Both neighboring countries—or, rather, politicians in both countries—like the symbolism as well as the convenience, and are determined to keep the Strasbourg sessions. In 1992, the French even managed to write a clause into the treaties specifying that there must be twelve plenary meetings in Strasbourg every year. No one could remember having agreed to such a thing in the negotiations, but it somehow found its way into the final text.

Of course, MEPs could simply meet in Strasbourg permanently and cut out Brussels. But that idea is heretical to believers in a United States of Europe, who want to concentrate all their government bodies in one federal capital. For them, spreading out the institutions among different countries is a throwback to the idea that the European Union was a club of nations rather than a superstate-in-the-making. Many of them dream of Brussels eventually transcending the nation-state, and becoming a kind of Vatican City. If Belgium were to break into separate Flemish and Walloon states, they believe, then Brussels—which doesn’t fit neatly into either Flanders or Wallonia—could become a kind of Washington, D.C. under direct European Union jurisdiction.

The Brussels and Strasbourg parliaments, though both monstrous, differ architecturally. Strasbourg is the more menacing in appearance—if for no other reason than its uncanny resemblance to Bruegel’s Tower of Babel. The shape and scale of the two edifices is so similar that there is a long-standing rumor to the effect that the architect was directly inspired by the Flemish master’s work, now hanging in Vienna. Be that as it may, the parallel is eerily apt. The Tower of Babel was a symbol of the overweening ambition of which human beings are capable. It was brought down, as the European Union will eventually be, by irreconcilable differences among peoples who spoke different languages.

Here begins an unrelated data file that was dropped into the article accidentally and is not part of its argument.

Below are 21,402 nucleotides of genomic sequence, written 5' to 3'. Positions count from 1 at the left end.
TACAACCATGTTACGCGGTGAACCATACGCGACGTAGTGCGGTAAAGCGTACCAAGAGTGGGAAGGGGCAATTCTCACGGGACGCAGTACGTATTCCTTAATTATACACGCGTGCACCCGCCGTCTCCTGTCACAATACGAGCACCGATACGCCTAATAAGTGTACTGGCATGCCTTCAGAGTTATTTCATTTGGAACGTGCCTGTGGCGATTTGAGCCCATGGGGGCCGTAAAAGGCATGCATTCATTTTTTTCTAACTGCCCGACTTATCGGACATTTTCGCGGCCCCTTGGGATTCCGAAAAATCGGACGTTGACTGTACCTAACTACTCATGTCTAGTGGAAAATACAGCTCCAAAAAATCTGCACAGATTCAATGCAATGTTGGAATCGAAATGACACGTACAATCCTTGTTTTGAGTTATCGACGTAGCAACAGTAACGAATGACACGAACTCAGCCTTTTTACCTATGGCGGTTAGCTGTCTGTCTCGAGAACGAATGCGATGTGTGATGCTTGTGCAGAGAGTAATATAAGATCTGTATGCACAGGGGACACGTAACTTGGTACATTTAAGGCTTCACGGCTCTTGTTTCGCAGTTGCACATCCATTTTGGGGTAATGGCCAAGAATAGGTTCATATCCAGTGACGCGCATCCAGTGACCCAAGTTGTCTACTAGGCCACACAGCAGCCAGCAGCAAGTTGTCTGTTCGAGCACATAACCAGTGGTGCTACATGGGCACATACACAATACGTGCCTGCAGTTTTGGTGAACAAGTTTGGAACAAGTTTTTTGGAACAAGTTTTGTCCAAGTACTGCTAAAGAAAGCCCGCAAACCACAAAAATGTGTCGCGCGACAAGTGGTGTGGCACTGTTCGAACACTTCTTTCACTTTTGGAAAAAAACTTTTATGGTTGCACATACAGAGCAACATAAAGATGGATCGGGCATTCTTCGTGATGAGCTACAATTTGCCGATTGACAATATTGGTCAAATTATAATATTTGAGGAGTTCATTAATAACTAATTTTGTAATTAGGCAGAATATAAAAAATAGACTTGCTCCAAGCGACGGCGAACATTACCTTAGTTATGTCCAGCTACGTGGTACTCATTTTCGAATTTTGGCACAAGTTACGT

How long must we wait for that happy outcome? It’s hard to say. There is, as Adam Smith observed, a deal of ruin in a nation—or in a union. Plenty of powerful interest groups are making a handy living out of the European Union: not just the Eurocrats, but the NGOs and charities and big corporations and consultants and contractors who parasitize it. Milton Friedman was on to something when he wrote of “the tyranny of the status quo.”

Still, the day must eventually come when the European Union and its institutions are one with Nineveh and Tyre. Perhaps the buildings might be put to more productive use: I’ve always thought that they have the right sort of dimensions to be universities. Perhaps they will be preserved as monuments to the megalomania that seized Europe’s leaders in the second half of the twentieth century. Perhaps— particularly in Brussels, which will soon have a majority Muslim population—they might be turned into madrassas. Or perhaps they will simply be left to crumble, like the statue of Ozymandias.

So, if you get the chance, visit them while you still can. Look upon the European Union’s works. And despair.


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This article originally appeared in The New Criterion, Volume 33 Number 6, on page 28